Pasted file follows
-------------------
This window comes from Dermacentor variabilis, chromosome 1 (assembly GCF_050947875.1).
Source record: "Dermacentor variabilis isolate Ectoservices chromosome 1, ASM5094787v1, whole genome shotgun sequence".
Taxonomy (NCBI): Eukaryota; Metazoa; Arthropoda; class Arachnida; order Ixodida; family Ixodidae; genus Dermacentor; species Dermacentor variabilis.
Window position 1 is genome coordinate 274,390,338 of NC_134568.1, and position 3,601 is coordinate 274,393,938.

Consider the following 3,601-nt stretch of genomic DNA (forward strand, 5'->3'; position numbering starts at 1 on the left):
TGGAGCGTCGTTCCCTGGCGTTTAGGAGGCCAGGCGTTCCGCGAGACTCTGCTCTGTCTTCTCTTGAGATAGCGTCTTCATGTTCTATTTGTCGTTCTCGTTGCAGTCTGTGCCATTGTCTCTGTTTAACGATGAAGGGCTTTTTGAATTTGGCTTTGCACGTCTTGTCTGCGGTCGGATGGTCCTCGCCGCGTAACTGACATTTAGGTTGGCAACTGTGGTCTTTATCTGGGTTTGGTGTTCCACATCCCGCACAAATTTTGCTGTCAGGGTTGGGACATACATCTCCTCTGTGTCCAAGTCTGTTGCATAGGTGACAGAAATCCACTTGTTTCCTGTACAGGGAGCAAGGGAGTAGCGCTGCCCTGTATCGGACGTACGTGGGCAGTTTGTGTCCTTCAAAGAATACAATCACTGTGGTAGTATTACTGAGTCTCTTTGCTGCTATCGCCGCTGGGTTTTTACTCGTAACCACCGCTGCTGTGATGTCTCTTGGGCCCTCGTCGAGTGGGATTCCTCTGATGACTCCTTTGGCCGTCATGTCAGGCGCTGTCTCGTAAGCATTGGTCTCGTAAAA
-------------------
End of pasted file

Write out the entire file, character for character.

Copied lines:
This window comes from Dermacentor variabilis, chromosome 1 (assembly GCF_050947875.1).
Source record: "Dermacentor variabilis isolate Ectoservices chromosome 1, ASM5094787v1, whole genome shotgun sequence".
Taxonomy (NCBI): Eukaryota; Metazoa; Arthropoda; class Arachnida; order Ixodida; family Ixodidae; genus Dermacentor; species Dermacentor variabilis.
Window position 1 is genome coordinate 274,390,338 of NC_134568.1, and position 3,601 is coordinate 274,393,938.

Consider the following 3,601-nt stretch of genomic DNA (forward strand, 5'->3'; position numbering starts at 1 on the left):
TGGAGCGTCGTTCCCTGGCGTTTAGGAGGCCAGGCGTTCCGCGAGACTCTGCTCTGTCTTCTCTTGAGATAGCGTCTTCATGTTCTATTTGTCGTTCTCGTTGCAGTCTGTGCCATTGTCTCTGTTTAACGATGAAGGGCTTTTTGAATTTGGCTTTGCACGTCTTGTCTGCGGTCGGATGGTCCTCGCCGCGTAACTGACATTTAGGTTGGCAACTGTGGTCTTTATCTGGGTTTGGTGTTCCACATCCCGCACAAATTTTGCTGTCAGGGTTGGGACATACATCTCCTCTGTGTCCAAGTCTGTTGCATAGGTGACAGAAATCCACTTGTTTCCTGTACAGGGAGCAAGGGAGTAGCGCTGCCCTGTATCGGACGTACGTGGGCAGTTTGTGTCCTTCAAAGAATACAATCACTGTGGTAGTATTACTGAGTCTCTTTGCTGCTATCGCCGCTGGGTTTTTACTCGTAACCACCGCTGCTGTGATGTCTCTTGGGCCCTCGTCGAGTGGGATTCCTCTGATGACTCCTTTGGCCGTCATGTCAGGCGCTGTCTCGTAAGCATTGGTCTCGTAAAA